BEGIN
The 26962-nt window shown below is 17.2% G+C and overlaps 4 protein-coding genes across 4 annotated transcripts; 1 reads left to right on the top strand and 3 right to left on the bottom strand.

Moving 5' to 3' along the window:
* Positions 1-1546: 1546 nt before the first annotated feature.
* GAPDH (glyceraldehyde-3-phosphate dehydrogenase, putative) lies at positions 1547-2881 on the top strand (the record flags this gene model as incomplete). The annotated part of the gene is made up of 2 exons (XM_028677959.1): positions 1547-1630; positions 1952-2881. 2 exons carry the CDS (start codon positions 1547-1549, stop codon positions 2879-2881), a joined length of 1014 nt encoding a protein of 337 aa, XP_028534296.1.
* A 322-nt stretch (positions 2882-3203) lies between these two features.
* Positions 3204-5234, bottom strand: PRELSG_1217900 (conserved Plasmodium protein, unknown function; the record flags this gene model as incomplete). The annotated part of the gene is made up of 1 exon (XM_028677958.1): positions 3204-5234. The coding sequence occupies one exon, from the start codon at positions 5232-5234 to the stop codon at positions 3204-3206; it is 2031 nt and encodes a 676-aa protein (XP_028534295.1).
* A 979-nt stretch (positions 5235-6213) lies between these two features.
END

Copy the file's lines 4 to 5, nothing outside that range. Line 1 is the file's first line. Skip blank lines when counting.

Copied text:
* GAPDH (glyceraldehyde-3-phosphate dehydrogenase, putative) lies at positions 1547-2881 on the top strand (the record flags this gene model as incomplete). The annotated part of the gene is made up of 2 exons (XM_028677959.1): positions 1547-1630; positions 1952-2881. 2 exons carry the CDS (start codon positions 1547-1549, stop codon positions 2879-2881), a joined length of 1014 nt encoding a protein of 337 aa, XP_028534296.1.
* A 322-nt stretch (positions 2882-3203) lies between these two features.